“I spent 14 years in the ad tech industry and what I saw there was disturbing.”
Your browsing habits can reveal a lot about you. We’re not just talking about the fact you like Spider-Man or want to visit Japan, they can also potentially infer your sexual orientation, possible illnesses you may have, an interest in gambling or drugs, and any number of other things you’d probably rather keep secret. The worry is that this information could be used for more than just serving you relevant ads – it could impact your job prospects, your health insurance premiums, and who knows what else.
The idea that your child’s online activity today could dictate certain aspects of their future is going to be horrifying to most parents.
“I spent 14 years in the ad tech industry and what I saw there was disturbing,” Richard Stokes, CEO of Winston, told Digital Trends. “I left because I didn’t want to live in the world, and didn’t want my kids living in the world, which was coming.”
To make matters worse, it’s not clear what you can do about it. Some of the devices and services we’re adopting, ostensibly to protect our kids, may be exposing them to greater risk. You don’t need to know every detail of every little thing your kids are up to, and if you don’t need to know as a parent, the tech companies damn sure don’t need to know.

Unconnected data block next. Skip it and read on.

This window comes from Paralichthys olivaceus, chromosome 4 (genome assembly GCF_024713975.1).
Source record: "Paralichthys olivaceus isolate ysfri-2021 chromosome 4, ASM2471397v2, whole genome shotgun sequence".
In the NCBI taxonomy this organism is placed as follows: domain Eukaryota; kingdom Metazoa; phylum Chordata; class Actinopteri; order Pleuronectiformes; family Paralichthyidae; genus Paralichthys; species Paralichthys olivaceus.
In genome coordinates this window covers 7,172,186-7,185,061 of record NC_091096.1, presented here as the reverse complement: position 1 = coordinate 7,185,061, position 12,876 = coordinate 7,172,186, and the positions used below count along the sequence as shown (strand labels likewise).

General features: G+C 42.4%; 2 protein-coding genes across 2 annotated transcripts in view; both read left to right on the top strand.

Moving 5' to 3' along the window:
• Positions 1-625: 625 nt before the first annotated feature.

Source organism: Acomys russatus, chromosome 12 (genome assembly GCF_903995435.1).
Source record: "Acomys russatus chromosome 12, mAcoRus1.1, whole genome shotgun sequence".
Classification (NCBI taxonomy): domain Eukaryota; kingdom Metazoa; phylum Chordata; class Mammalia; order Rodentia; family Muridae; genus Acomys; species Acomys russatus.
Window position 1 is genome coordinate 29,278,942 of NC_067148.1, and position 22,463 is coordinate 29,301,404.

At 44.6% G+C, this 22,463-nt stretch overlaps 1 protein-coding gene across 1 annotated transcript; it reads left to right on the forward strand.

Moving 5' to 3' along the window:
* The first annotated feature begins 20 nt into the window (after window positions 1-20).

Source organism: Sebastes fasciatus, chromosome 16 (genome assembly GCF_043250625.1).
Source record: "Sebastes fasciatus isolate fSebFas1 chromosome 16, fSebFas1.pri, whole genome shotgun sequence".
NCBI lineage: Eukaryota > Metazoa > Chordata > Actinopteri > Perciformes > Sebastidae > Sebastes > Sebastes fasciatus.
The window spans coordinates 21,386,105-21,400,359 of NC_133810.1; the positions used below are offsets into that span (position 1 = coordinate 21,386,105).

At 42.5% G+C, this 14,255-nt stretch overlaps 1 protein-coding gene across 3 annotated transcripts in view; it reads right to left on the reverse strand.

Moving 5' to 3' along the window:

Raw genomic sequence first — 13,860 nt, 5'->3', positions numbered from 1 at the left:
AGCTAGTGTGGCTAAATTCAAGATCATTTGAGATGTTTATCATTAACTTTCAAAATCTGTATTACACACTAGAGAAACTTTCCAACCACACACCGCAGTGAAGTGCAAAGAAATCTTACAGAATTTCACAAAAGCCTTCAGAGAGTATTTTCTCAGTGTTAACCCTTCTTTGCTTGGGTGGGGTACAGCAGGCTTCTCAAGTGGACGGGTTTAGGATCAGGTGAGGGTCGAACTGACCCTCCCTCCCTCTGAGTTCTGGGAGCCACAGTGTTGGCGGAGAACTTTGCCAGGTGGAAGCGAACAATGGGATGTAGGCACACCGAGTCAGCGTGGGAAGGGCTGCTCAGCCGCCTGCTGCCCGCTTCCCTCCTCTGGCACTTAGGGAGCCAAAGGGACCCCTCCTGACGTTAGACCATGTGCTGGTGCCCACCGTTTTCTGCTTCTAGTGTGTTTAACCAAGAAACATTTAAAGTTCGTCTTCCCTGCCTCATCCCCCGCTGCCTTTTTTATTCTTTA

There’s a growing demand for privacy options that don’t involve too much technical tinkering. The growth in VPN services has been pronounced in the last couple of years, but they may not be the privacy panacea people imagine.
“When you’re using a VPN, it doesn’t stop any of the companies on the other end from seeing what you’re doing or tracking you,” Stokes said.
If you really want to safeguard your privacy and your children’s privacy right now, you have to amass a decent amount of knowledge about how all this works and go to some considerable trouble, or you have to unplug completely, and most people are not going to do either.
Stokes has been working on the Winston Privacy Filter, which is designed to mask your online activity so that no one can see it — not the government, not your Internet Service Provider, and not even Winston. It’s an attractive prospect that may herald a new wave of privacy protection.
We’ve also seen more legislation roll out to protect our privacy and a willingness from some regulators and campaigners to fight the data grab by big tech.
Unfortunately, there’s no easy answer and there’s already so much to worry about with raising kids. You can make a strong argument that the benefits of this technology outweigh the risks, but I think it’s worth stopping to consider what we’re sacrificing. Maybe instead of putting our trust in tech companies, we should put a little more in our children.
- Microsoft quits its creepy, emotion-reading A.I.
- New Google privacy features fight phishing, scrub search results
- Which kids apps collect the most data?
- Why kids are getting addicted to digital media
- Tile rolls out anti-stalking tool in wake of AirTags scandal